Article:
When winter set in and Napoleon had to retreat, Alexander's forces harried him all of the way back to Paris.
And to think, Patton wanted to start a war with the USSR after the defeat of nazi Germany.
My dad was in favor of it and almost personally started Patton’s war. Glad he didn’t.
Borodino was a pyrrhic victory for Le Grand Armee; it was so costly there was little cohesion left in Napoleon’s ranks by time they got to Moscow, only to find that crown jewel burned to a shell and the Russians conspicuously absent. His army dissolved in an orgy of looting and plunder until he realized — too late — that his capture of the city did not incite peace with the czar, and that his rabble would be stranded in a burned-out city with a hostile army just leagues away, no provisions, and a Russian winter coming on. In a panic, he tried to organize a retreat but the troops were encumbered first by their ill-gotten loot, then their lack of forage (for them and their livestock), and finally by the cold.
The army that staggered back to Paris was anything but “Grand”.
A good movie on the subject is WAR AND PEACE. http://www.imdb.com/title/tt0063794/
The Russian version of 1967 (8 hours). Get the uncut version from the RUSSIAN CINEMA COUNCIL on e-bay, not the KULTUR cut version sold by Barnes and Noble.
Then get the Russian version (in English) of WATERLOO. Staring Christopher Plummer and Rod Steiger.
Given the abuses heaped upon the Americans by every bureaucrap from the city level to Obama and Holder, the Guru suggests a reading of the Japanese High Command’s perspective on why they never considered invading America -
“There would be a rifle behind every blade of grass”.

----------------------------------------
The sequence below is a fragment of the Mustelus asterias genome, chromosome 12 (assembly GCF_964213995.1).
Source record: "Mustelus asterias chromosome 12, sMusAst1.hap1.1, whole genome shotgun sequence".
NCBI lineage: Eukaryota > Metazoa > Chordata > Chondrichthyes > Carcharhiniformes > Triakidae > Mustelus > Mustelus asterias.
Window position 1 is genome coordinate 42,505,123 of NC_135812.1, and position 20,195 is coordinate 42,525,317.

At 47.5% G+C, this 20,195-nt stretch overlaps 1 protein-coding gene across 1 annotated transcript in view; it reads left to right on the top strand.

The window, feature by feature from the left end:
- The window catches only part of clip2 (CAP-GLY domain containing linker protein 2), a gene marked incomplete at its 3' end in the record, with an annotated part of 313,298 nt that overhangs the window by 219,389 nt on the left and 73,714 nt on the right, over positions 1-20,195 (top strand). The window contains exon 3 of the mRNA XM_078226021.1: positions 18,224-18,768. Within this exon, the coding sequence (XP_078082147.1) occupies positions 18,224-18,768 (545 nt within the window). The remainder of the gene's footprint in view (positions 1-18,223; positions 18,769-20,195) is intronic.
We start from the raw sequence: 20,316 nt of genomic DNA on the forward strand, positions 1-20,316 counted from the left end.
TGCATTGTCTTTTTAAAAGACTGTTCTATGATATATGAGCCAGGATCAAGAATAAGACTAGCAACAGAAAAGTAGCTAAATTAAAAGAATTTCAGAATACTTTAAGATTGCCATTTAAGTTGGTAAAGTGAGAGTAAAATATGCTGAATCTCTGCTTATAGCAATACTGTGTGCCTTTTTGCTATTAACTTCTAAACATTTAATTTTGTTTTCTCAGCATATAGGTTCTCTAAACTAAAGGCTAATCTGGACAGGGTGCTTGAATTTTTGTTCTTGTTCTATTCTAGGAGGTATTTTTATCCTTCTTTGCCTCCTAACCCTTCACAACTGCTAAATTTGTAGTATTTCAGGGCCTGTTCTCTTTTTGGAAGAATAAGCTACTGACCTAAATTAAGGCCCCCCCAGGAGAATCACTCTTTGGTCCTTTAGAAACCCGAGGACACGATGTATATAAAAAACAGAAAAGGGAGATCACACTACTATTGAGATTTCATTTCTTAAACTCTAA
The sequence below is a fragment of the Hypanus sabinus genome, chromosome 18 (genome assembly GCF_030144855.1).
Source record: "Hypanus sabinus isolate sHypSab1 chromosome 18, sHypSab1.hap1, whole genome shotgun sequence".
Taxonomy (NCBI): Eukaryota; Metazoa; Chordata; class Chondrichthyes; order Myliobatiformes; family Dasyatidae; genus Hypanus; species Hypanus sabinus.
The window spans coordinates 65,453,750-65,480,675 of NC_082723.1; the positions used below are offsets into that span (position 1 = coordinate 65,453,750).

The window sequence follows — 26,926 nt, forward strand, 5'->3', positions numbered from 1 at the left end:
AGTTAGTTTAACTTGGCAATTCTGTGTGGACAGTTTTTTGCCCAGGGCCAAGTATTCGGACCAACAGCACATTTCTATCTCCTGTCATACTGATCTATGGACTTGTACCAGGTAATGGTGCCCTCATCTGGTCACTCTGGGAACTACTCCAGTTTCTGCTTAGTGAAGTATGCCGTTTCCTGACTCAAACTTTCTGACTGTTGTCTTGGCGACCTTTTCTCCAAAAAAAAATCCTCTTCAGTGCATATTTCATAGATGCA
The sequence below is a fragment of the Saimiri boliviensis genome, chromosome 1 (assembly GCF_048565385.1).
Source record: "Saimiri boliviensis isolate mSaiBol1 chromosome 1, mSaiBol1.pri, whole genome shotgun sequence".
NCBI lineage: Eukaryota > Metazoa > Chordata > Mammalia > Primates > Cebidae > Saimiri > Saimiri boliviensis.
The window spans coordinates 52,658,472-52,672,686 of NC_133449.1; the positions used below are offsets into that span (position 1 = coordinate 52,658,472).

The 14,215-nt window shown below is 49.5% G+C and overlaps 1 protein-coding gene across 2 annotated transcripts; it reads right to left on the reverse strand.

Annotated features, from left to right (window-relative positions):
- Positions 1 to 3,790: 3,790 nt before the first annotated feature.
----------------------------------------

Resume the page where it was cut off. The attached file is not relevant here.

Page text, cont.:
The Guru also hopes America’s invaders, AKA Liberals, Goonion leaders/members, education trough feeders, government trough feeders, entitlement classes, Queer Nation members, and Welfare ParasiticPersons do not push the American people too far.
However, with the yawning chasm between producers and parasites growing daily, and with the deliberate dumbing down of the ParasiticPerson classes, arguably it is a good time to consider a very long vacation off planet - were that possible.
How long before we are forced to become the Cossacks ambushing the blue-helmeted invaders and cutting their supply lines? < /rhetorical Q >
I dunno...perhaps if Patton had we never would have had Saul Alinsky, or Frank Marshall Davis, or...just daydreams...
Think about it. The Russian industries were beyond the Urals, out of bombing range. They had a non aggression treaty with the Japanese. They had another whole army uncommitted to the conflict.
If Patton had gotten his war, we could not bomb the industrial area. They might come in on the side of the Japanese, and it has been suggested that they might invade Alaska with their uncommitted Army.
Using what for a Russian navy vs. the U.S. Pacific Fleet that had just defeated Japan?
Agreed that a land war in Europe would have been ugly.
It’s like that goofy novel “what if Lee had Klashnikovs”. Really.